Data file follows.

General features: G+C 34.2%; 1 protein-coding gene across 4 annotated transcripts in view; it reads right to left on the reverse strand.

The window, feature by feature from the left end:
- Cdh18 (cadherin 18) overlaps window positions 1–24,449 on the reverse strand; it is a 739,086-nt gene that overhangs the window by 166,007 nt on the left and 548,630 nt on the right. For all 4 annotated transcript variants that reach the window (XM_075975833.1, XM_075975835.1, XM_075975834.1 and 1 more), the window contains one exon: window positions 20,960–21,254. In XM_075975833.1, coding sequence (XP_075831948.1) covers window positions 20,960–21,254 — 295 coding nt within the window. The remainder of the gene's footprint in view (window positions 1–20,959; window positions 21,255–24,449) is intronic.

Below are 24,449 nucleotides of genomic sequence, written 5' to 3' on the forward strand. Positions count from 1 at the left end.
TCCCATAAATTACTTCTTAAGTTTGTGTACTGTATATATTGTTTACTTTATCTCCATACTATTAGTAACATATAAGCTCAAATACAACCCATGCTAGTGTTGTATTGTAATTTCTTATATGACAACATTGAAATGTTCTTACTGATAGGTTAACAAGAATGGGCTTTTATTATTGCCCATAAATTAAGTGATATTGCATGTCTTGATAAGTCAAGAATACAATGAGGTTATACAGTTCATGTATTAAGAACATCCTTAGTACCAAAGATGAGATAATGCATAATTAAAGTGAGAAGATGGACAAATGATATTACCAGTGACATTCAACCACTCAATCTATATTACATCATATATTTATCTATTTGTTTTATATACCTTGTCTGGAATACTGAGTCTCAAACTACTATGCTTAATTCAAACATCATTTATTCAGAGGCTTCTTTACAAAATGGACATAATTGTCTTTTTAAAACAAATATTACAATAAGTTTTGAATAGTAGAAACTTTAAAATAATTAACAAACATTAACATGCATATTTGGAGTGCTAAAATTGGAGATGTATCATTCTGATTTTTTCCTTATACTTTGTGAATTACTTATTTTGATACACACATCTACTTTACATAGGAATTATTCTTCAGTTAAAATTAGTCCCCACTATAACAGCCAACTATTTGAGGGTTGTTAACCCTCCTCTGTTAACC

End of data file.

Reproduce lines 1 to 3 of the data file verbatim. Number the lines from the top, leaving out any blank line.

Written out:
General features: G+C 34.2%; 1 protein-coding gene across 4 annotated transcripts in view; it reads right to left on the reverse strand.

The window, feature by feature from the left end:
- Cdh18 (cadherin 18) overlaps window positions 1–24,449 on the reverse strand; it is a 739,086-nt gene that overhangs the window by 166,007 nt on the left and 548,630 nt on the right. For all 4 annotated transcript variants that reach the window (XM_075975833.1, XM_075975835.1, XM_075975834.1 and 1 more), the window contains one exon: window positions 20,960–21,254. In XM_075975833.1, coding sequence (XP_075831948.1) covers window positions 20,960–21,254 — 295 coding nt within the window. The remainder of the gene's footprint in view (window positions 1–20,959; window positions 21,255–24,449) is intronic.